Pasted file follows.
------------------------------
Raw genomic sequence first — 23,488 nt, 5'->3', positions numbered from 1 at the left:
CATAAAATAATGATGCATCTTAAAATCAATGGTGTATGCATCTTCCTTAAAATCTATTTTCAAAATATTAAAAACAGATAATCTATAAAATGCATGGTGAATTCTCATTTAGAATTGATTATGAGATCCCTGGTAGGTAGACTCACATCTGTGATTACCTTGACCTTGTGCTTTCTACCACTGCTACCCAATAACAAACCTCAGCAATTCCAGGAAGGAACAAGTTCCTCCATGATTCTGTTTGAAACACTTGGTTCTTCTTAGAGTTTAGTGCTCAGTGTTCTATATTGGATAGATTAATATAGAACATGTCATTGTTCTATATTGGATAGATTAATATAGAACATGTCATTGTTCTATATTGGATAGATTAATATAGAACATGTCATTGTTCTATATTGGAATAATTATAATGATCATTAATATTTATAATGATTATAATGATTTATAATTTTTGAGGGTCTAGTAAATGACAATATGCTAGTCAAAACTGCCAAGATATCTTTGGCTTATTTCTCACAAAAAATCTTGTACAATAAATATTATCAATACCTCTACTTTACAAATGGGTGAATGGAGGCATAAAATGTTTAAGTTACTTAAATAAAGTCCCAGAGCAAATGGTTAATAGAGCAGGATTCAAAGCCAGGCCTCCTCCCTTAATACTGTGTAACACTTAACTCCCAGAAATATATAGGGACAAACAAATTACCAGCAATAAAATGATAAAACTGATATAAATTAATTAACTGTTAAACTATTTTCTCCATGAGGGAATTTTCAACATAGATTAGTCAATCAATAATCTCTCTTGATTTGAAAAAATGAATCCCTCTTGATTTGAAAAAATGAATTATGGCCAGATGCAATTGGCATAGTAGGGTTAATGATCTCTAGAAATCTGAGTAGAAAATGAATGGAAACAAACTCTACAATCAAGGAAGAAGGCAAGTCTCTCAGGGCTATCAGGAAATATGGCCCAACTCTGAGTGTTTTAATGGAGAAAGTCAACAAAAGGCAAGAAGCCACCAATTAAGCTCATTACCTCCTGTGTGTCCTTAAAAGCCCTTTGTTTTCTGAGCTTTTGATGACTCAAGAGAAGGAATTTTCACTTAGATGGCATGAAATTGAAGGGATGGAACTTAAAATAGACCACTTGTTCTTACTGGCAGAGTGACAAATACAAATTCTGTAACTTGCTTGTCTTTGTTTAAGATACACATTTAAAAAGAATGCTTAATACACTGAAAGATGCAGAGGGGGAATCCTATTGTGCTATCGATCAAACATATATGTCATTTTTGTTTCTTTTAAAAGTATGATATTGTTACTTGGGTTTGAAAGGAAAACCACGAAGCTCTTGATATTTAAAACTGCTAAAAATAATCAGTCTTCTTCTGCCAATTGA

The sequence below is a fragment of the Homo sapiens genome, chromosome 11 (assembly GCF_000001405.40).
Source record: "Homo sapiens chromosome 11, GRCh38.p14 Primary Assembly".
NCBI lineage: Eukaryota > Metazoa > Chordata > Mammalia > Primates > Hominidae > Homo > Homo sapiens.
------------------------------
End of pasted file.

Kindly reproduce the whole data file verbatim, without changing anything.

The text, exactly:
Raw genomic sequence first — 23,488 nt, 5'->3', positions numbered from 1 at the left:
CATAAAATAATGATGCATCTTAAAATCAATGGTGTATGCATCTTCCTTAAAATCTATTTTCAAAATATTAAAAACAGATAATCTATAAAATGCATGGTGAATTCTCATTTAGAATTGATTATGAGATCCCTGGTAGGTAGACTCACATCTGTGATTACCTTGACCTTGTGCTTTCTACCACTGCTACCCAATAACAAACCTCAGCAATTCCAGGAAGGAACAAGTTCCTCCATGATTCTGTTTGAAACACTTGGTTCTTCTTAGAGTTTAGTGCTCAGTGTTCTATATTGGATAGATTAATATAGAACATGTCATTGTTCTATATTGGATAGATTAATATAGAACATGTCATTGTTCTATATTGGATAGATTAATATAGAACATGTCATTGTTCTATATTGGAATAATTATAATGATCATTAATATTTATAATGATTATAATGATTTATAATTTTTGAGGGTCTAGTAAATGACAATATGCTAGTCAAAACTGCCAAGATATCTTTGGCTTATTTCTCACAAAAAATCTTGTACAATAAATATTATCAATACCTCTACTTTACAAATGGGTGAATGGAGGCATAAAATGTTTAAGTTACTTAAATAAAGTCCCAGAGCAAATGGTTAATAGAGCAGGATTCAAAGCCAGGCCTCCTCCCTTAATACTGTGTAACACTTAACTCCCAGAAATATATAGGGACAAACAAATTACCAGCAATAAAATGATAAAACTGATATAAATTAATTAACTGTTAAACTATTTTCTCCATGAGGGAATTTTCAACATAGATTAGTCAATCAATAATCTCTCTTGATTTGAAAAAATGAATCCCTCTTGATTTGAAAAAATGAATTATGGCCAGATGCAATTGGCATAGTAGGGTTAATGATCTCTAGAAATCTGAGTAGAAAATGAATGGAAACAAACTCTACAATCAAGGAAGAAGGCAAGTCTCTCAGGGCTATCAGGAAATATGGCCCAACTCTGAGTGTTTTAATGGAGAAAGTCAACAAAAGGCAAGAAGCCACCAATTAAGCTCATTACCTCCTGTGTGTCCTTAAAAGCCCTTTGTTTTCTGAGCTTTTGATGACTCAAGAGAAGGAATTTTCACTTAGATGGCATGAAATTGAAGGGATGGAACTTAAAATAGACCACTTGTTCTTACTGGCAGAGTGACAAATACAAATTCTGTAACTTGCTTGTCTTTGTTTAAGATACACATTTAAAAAGAATGCTTAATACACTGAAAGATGCAGAGGGGGAATCCTATTGTGCTATCGATCAAACATATATGTCATTTTTGTTTCTTTTAAAAGTATGATATTGTTACTTGGGTTTGAAAGGAAAACCACGAAGCTCTTGATATTTAAAACTGCTAAAAATAATCAGTCTTCTTCTGCCAATTGA

The sequence below is a fragment of the Homo sapiens genome, chromosome 11 (assembly GCF_000001405.40).
Source record: "Homo sapiens chromosome 11, GRCh38.p14 Primary Assembly".
NCBI lineage: Eukaryota > Metazoa > Chordata > Mammalia > Primates > Hominidae > Homo > Homo sapiens.